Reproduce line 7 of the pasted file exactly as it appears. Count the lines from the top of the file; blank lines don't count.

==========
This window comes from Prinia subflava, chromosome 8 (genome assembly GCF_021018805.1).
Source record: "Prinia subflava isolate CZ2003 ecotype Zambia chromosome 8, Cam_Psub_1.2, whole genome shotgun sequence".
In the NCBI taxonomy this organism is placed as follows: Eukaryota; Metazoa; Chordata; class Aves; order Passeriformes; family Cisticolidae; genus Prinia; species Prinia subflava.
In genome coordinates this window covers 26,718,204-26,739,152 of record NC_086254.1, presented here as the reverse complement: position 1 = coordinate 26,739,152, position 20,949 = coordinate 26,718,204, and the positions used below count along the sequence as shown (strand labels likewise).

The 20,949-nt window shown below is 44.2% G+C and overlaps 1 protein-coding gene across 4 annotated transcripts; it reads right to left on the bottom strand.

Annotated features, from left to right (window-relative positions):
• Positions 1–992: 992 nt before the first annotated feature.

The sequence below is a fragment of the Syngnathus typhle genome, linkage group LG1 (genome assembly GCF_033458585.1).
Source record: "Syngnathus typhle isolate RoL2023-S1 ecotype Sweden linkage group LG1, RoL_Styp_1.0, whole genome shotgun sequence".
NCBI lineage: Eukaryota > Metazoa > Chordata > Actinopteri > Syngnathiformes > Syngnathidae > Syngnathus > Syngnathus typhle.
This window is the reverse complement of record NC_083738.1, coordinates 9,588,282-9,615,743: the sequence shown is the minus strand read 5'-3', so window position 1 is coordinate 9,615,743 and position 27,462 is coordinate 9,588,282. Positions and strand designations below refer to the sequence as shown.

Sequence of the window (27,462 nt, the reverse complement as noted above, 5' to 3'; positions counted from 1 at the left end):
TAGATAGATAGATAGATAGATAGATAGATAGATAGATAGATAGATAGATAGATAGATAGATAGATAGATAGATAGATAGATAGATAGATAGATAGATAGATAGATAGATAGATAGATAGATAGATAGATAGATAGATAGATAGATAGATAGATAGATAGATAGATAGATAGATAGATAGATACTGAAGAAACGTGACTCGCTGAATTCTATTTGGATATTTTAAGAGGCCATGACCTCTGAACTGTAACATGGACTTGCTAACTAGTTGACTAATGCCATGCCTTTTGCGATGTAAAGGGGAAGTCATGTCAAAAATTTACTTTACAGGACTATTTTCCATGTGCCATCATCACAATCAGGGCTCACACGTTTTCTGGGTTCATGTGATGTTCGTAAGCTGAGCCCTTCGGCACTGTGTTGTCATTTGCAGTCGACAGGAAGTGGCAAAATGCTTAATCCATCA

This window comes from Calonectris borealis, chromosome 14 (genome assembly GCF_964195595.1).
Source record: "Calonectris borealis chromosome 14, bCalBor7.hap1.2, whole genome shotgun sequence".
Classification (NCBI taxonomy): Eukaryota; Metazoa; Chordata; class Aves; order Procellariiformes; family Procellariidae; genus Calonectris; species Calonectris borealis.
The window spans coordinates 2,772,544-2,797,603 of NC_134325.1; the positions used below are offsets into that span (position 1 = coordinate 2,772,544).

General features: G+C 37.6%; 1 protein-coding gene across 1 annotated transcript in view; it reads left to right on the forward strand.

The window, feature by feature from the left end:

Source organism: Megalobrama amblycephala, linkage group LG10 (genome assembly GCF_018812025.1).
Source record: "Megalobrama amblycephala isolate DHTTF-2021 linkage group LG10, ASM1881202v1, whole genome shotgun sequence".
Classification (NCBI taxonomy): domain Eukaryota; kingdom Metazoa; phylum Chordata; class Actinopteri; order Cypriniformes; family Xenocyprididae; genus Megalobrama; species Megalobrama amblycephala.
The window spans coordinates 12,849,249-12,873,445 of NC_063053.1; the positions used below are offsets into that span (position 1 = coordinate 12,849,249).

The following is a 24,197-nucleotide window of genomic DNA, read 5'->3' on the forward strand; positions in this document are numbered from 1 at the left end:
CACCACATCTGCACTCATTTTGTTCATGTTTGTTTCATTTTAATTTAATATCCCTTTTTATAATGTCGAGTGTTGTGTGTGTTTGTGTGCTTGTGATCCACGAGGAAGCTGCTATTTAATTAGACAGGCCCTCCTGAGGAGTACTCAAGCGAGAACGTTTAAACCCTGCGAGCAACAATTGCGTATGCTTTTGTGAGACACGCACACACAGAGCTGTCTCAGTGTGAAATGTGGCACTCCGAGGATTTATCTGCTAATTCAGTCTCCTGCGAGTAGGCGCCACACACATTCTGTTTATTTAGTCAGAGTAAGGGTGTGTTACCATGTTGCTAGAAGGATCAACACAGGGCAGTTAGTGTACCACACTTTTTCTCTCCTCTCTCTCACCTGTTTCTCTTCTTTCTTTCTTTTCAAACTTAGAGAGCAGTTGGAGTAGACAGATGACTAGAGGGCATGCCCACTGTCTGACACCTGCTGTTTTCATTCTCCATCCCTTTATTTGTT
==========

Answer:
• Positions 1–992: 992 nt before the first annotated feature.